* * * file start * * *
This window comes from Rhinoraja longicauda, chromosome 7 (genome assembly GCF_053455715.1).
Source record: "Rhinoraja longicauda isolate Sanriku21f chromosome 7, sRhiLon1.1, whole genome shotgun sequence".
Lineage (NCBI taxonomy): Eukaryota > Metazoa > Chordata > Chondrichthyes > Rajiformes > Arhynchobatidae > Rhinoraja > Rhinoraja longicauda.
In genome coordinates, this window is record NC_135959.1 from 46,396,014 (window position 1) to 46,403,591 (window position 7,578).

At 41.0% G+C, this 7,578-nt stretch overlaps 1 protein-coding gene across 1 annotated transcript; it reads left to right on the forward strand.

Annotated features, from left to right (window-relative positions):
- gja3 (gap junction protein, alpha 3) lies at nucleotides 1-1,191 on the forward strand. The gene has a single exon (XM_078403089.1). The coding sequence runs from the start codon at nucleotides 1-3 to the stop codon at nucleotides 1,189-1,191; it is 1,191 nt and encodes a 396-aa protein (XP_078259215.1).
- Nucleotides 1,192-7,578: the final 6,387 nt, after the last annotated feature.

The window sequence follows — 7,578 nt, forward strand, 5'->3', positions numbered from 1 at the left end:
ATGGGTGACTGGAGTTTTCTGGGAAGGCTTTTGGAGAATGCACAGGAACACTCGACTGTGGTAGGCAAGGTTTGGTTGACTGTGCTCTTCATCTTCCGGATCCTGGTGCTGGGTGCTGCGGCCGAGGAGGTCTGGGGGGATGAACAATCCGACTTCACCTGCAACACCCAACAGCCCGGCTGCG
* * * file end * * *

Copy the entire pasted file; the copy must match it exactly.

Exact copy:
This window comes from Rhinoraja longicauda, chromosome 7 (genome assembly GCF_053455715.1).
Source record: "Rhinoraja longicauda isolate Sanriku21f chromosome 7, sRhiLon1.1, whole genome shotgun sequence".
Lineage (NCBI taxonomy): Eukaryota > Metazoa > Chordata > Chondrichthyes > Rajiformes > Arhynchobatidae > Rhinoraja > Rhinoraja longicauda.
In genome coordinates, this window is record NC_135959.1 from 46,396,014 (window position 1) to 46,403,591 (window position 7,578).

At 41.0% G+C, this 7,578-nt stretch overlaps 1 protein-coding gene across 1 annotated transcript; it reads left to right on the forward strand.

Annotated features, from left to right (window-relative positions):
- gja3 (gap junction protein, alpha 3) lies at nucleotides 1-1,191 on the forward strand. The gene has a single exon (XM_078403089.1). The coding sequence runs from the start codon at nucleotides 1-3 to the stop codon at nucleotides 1,189-1,191; it is 1,191 nt and encodes a 396-aa protein (XP_078259215.1).
- Nucleotides 1,192-7,578: the final 6,387 nt, after the last annotated feature.

The window sequence follows — 7,578 nt, forward strand, 5'->3', positions numbered from 1 at the left end:
ATGGGTGACTGGAGTTTTCTGGGAAGGCTTTTGGAGAATGCACAGGAACACTCGACTGTGGTAGGCAAGGTTTGGTTGACTGTGCTCTTCATCTTCCGGATCCTGGTGCTGGGTGCTGCGGCCGAGGAGGTCTGGGGGGATGAACAATCCGACTTCACCTGCAACACCCAACAGCCCGGCTGCG